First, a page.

‘Running To and Fro’, Gun Control and the Vanity of it All

I am amazed by the rapidity of this world. The Apocalyptic prophet, Daniel, wrote once:

4. But you, Daniel, roll up and seal the words of the scroll until the time of the end. Many will go here and there to increase knowledge. ~Daniel 12:4 (NIV)

obamagunIt is easy to be culture conditioned, and not realize how fast things are moving; since if we don’t move with it we won’t continue to have our being, it seems. But on reflection what Daniel wrote (had revealed to him) a couple millenia/+ ago seems to be ever increasingly true. One of the reasons I am reflecting like this is because I just came across an open source movement—in our gun control frenzy era—called Defense Distributed, they are intending on producing what they are calling a Wiki Weapon; a weapon that can be fully printed from your computer using a 3-d printer and plastic resin. The founder of this move is Cody R. Wilson, a University of Texas Law School in Austin Law student; and he seems to be motivated more by philosophical (and even chastened or principled anarchist) principles than he is by the actual production of the weapon. Indeed, his desire seems to be one that is shaped more by subterfuge than sales of weapons; his goal is to, apparently, tell the man that he has already lost. His aim appears to be one that says “so what” governments of the world; you can regulate and ban guns, but you can’t ban the ideas that produces guns. And ultimately, given the free access to the internet, Wilson seems to think that governments can’t ban the actual production of physical weapons/guns either. But I wonder what Wilson thinks about governments banning or regulating the internet; I wonder if he has pondered what would happen if these governments so clamped down that the free dissemination of information on the internet ceases.

Anyway, I just thought this was an interesting example of how fast information is exploding. There is a sense of empowerment that comes with knowledge and information; indeed, for Wilson and his cohort, it appears, this kind of information, philosophically, serves as horizontal salvation from institutionalized humanity. It is a statement of individual liberty, and even autonomy, that if collectively manipulated—by free autonomous individuals (like Wilson & co.)—can say ‘F*%$’ you to the man (and Wilson does in some of his interviews and at his blog). But the reality ultimately and inevitably is, is that knowledge untethered from reality is always already impotent to achieve the kind of principled anarchy and thus liberation that Wilson and cohort, and clans like theirs hope to actualize for the indomitable human spirit. This hope, this idea that is driving Defense Distributed is noble, but in the end its doomed. Not because it is not noble, but because it starts with the wrong supposition. It supposes that man and woman are essentially ‘free’. But if the cross of Jesus Christ has anything to say about that (and it does!), then what the cross says is that we are totally un-free and in bondage to our own wants (which is our perception of freedom … i.e. freedom from the man). Cody Wilson’s plans are full of idealism and horizontal hope, but they are ultimately crushed on the rocky shoreline of ultimate reality; the reality that there is no horizontal hope without vertical in-breaking and intervention, the kind that is extra nos (outside of us) and pro nobis (for us). The kind of hope and ideal that Cody is looking for, that we all are can only be found and actualised in and through Jesus Christ, Immanuel.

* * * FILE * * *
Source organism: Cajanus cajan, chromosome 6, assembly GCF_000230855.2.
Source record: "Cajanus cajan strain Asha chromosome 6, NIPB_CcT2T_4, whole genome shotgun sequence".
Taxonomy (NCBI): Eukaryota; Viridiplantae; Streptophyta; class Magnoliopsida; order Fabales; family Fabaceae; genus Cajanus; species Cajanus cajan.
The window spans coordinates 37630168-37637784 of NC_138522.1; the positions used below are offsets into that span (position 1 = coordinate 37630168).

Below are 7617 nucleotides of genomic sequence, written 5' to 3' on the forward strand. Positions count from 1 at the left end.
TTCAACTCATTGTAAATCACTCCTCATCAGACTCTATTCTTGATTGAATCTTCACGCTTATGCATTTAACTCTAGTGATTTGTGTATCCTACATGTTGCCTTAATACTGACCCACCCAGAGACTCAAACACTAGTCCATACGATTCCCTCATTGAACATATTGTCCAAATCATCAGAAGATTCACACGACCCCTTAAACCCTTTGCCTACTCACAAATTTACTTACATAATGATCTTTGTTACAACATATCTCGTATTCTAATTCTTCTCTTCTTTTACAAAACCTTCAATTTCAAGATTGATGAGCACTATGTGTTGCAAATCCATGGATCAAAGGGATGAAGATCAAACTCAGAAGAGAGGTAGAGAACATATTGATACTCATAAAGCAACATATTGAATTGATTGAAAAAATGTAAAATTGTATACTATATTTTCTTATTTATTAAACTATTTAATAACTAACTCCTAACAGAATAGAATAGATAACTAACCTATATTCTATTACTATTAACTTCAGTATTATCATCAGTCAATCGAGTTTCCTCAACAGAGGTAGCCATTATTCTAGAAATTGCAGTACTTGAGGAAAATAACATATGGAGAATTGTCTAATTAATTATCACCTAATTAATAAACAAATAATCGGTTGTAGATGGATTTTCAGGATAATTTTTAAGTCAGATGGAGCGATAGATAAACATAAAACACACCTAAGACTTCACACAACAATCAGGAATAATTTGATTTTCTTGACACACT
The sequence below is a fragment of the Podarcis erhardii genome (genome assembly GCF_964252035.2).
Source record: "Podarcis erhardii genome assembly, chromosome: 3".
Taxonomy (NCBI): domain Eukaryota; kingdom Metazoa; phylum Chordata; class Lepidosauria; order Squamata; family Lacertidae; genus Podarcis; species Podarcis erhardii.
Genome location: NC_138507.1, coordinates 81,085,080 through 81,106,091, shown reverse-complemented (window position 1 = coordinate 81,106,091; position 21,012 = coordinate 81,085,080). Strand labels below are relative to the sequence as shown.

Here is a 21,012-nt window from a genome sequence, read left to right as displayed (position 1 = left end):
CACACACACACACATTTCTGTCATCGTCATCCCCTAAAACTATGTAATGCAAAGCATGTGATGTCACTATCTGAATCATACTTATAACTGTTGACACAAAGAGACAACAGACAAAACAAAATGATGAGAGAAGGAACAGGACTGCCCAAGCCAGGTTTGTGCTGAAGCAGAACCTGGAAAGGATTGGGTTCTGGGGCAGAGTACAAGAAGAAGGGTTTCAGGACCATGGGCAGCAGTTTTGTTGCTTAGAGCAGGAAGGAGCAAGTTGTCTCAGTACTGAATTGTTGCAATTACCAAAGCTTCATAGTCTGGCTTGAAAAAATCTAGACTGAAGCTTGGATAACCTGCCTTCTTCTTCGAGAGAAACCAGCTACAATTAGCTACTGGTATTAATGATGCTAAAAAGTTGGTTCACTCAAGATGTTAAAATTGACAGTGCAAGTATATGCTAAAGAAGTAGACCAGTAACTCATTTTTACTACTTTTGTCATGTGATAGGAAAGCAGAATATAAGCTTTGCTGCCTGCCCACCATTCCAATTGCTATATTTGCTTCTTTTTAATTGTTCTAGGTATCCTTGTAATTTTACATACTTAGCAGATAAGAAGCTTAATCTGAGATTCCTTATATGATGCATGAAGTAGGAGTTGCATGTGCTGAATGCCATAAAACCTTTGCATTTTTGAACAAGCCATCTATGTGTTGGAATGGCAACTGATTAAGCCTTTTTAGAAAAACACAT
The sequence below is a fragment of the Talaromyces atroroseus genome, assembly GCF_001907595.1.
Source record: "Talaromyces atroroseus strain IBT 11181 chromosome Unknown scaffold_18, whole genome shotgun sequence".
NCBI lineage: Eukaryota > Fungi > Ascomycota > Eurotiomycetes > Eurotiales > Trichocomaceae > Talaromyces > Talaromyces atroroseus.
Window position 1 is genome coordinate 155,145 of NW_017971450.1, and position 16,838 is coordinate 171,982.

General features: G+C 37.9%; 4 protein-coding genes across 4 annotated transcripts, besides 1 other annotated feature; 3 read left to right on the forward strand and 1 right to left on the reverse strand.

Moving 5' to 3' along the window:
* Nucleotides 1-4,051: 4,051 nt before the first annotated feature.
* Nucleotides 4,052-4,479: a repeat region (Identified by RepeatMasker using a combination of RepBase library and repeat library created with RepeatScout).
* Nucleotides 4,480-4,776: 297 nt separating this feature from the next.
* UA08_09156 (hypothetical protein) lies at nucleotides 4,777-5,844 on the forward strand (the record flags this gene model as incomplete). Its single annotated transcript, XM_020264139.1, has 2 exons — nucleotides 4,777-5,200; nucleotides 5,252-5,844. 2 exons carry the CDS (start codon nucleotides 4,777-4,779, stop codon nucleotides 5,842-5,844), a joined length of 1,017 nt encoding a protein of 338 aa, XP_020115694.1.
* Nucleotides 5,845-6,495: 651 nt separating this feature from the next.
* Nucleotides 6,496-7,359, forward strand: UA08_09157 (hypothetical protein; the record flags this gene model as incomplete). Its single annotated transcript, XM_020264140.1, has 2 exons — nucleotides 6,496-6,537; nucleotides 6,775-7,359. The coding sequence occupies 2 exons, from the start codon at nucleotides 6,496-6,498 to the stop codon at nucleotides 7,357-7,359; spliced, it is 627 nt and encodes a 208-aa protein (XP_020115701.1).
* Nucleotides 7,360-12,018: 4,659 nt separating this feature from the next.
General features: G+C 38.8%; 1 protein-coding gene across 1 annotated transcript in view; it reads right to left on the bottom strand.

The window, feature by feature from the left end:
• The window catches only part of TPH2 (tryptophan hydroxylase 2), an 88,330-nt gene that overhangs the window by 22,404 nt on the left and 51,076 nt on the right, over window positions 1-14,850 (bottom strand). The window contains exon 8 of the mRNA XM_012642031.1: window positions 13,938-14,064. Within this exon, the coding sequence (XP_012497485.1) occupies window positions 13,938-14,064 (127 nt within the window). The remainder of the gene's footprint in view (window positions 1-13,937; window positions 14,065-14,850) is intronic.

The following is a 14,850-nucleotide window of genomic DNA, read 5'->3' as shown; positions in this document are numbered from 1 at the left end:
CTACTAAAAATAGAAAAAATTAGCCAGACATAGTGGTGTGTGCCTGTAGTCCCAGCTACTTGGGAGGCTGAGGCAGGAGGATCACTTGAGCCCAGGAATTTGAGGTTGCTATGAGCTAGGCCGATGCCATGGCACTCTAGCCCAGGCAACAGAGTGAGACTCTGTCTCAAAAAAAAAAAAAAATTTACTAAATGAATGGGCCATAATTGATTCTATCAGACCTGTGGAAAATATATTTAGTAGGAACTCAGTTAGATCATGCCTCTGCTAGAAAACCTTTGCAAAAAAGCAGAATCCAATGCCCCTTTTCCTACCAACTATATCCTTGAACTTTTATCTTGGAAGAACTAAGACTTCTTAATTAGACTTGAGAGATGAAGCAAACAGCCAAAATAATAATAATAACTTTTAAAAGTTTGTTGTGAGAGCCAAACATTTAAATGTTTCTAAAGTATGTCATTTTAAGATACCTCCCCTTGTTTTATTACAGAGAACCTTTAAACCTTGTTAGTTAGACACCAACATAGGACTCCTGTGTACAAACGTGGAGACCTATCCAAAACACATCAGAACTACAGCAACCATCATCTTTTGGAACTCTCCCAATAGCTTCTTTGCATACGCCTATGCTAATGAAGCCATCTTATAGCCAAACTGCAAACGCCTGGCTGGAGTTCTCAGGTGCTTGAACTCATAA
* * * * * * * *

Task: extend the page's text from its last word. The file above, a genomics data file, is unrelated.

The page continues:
This has been a rather strange rant, but it has been a strange day; so this post is fitting ;-).  C’est la vie

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Resurrection and Evangelism at Work

Okay, so I’m at work, right! And a coworker and I start talking—he’s a little older than me (maybe 10 years, I’m 37)—somehow we started talking about religion (I mean, really, Bobby Grow talking about religion … come on). Actually my coworker said he’s not religious. Of course for me that’s like an invitation. He said (my paraphrase), “yeah, I grew up Roman Catholic; but once I got to a certain age, I just couldn’t handle a God who predestines people to heaven or hell, and who knows everything before you do it (or basically determines.” He continued, “yeah, I am a pagan; I am part of a heathen belief system, I am an Odenite.” He explained to me what an Odenite [although I’m not totally convinced that he just isn’t a gamer] is (basically a Anglo-European belief system that is polytheistic, worships nature, and has some overlap with eastern monism, interestingly). I talked to him for a second about that, and then said I could say some things about Christianity that might challenge his belief system; but that I would refrain. He said, “no, go ahead.” So I did. Basically I just challenged him with the historicity of the Resurrection of Jesus; I said, on historical grounds, it is irrefutable. Which of course egged him on to react. He tried to argue that the resurrection was the result of mass delusion; that there had been studies on mass delusion. I said so, you need to prove that that applies to the conditions present in the resurrection of Jesus account. I said just to make this assertion as an argument is ultimately a fallacy. Then we started discussing the credibility of the eyewitnesses to Jesus’ resurrection; I used this to help substantiate the validity of the resurrection, I mentioned how the Apostle’s died for their testimony. Then he brought up how Muslims die for their belief all the time too; that doesn’t make it true. I told him how that is a false parallel, and thus fallacious; and therefore he needs to provide something more substantial than that. Unfortunately we had to get back to work, and that ended our little joust (which has been driving me crazy, because I don’t think he really wants to get into it anymore!). I had a bunch more I wanted to talk to him about; in regards to the resurrection, and what precludes his belief in historicity of the resurrection (i.e. his worldview or naturalist assumptions).